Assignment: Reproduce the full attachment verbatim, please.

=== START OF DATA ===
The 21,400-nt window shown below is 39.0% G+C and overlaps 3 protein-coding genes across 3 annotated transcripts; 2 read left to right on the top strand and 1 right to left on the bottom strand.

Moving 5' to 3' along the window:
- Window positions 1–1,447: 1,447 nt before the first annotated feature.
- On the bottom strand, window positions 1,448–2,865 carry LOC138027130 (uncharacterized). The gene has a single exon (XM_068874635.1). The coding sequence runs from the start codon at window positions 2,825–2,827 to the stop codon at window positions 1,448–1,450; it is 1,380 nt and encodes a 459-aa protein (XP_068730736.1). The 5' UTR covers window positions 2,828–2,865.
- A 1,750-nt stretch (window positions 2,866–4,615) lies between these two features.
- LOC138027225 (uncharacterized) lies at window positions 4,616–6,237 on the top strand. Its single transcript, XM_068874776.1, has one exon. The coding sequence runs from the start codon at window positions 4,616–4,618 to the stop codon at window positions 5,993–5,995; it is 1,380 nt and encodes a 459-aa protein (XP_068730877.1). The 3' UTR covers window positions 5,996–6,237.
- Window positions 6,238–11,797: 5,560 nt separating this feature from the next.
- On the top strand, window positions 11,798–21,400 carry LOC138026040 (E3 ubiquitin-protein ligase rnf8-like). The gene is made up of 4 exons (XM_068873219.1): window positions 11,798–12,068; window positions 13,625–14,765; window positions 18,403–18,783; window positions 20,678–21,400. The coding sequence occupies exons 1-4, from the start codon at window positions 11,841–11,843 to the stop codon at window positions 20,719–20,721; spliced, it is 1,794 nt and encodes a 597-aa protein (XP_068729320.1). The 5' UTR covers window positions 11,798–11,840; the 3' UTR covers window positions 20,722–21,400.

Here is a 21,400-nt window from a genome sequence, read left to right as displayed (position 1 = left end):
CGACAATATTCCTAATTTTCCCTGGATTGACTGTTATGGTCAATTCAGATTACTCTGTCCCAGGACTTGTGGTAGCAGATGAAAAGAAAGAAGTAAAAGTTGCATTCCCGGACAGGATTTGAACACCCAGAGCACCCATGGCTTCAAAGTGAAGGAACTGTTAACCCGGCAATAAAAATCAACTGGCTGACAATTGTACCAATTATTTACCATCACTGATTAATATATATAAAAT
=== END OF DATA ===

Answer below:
The 21,400-nt window shown below is 39.0% G+C and overlaps 3 protein-coding genes across 3 annotated transcripts; 2 read left to right on the top strand and 1 right to left on the bottom strand.

Moving 5' to 3' along the window:
- Window positions 1–1,447: 1,447 nt before the first annotated feature.
- On the bottom strand, window positions 1,448–2,865 carry LOC138027130 (uncharacterized). The gene has a single exon (XM_068874635.1). The coding sequence runs from the start codon at window positions 2,825–2,827 to the stop codon at window positions 1,448–1,450; it is 1,380 nt and encodes a 459-aa protein (XP_068730736.1). The 5' UTR covers window positions 2,828–2,865.
- A 1,750-nt stretch (window positions 2,866–4,615) lies between these two features.
- LOC138027225 (uncharacterized) lies at window positions 4,616–6,237 on the top strand. Its single transcript, XM_068874776.1, has one exon. The coding sequence runs from the start codon at window positions 4,616–4,618 to the stop codon at window positions 5,993–5,995; it is 1,380 nt and encodes a 459-aa protein (XP_068730877.1). The 3' UTR covers window positions 5,996–6,237.
- Window positions 6,238–11,797: 5,560 nt separating this feature from the next.
- On the top strand, window positions 11,798–21,400 carry LOC138026040 (E3 ubiquitin-protein ligase rnf8-like). The gene is made up of 4 exons (XM_068873219.1): window positions 11,798–12,068; window positions 13,625–14,765; window positions 18,403–18,783; window positions 20,678–21,400. The coding sequence occupies exons 1-4, from the start codon at window positions 11,841–11,843 to the stop codon at window positions 20,719–20,721; spliced, it is 1,794 nt and encodes a 597-aa protein (XP_068729320.1). The 5' UTR covers window positions 11,798–11,840; the 3' UTR covers window positions 20,722–21,400.

Here is a 21,400-nt window from a genome sequence, read left to right as displayed (position 1 = left end):
CGACAATATTCCTAATTTTCCCTGGATTGACTGTTATGGTCAATTCAGATTACTCTGTCCCAGGACTTGTGGTAGCAGATGAAAAGAAAGAAGTAAAAGTTGCATTCCCGGACAGGATTTGAACACCCAGAGCACCCATGGCTTCAAAGTGAAGGAACTGTTAACCCGGCAATAAAAATCAACTGGCTGACAATTGTACCAATTATTTACCATCACTGATTAATATATATAAAAT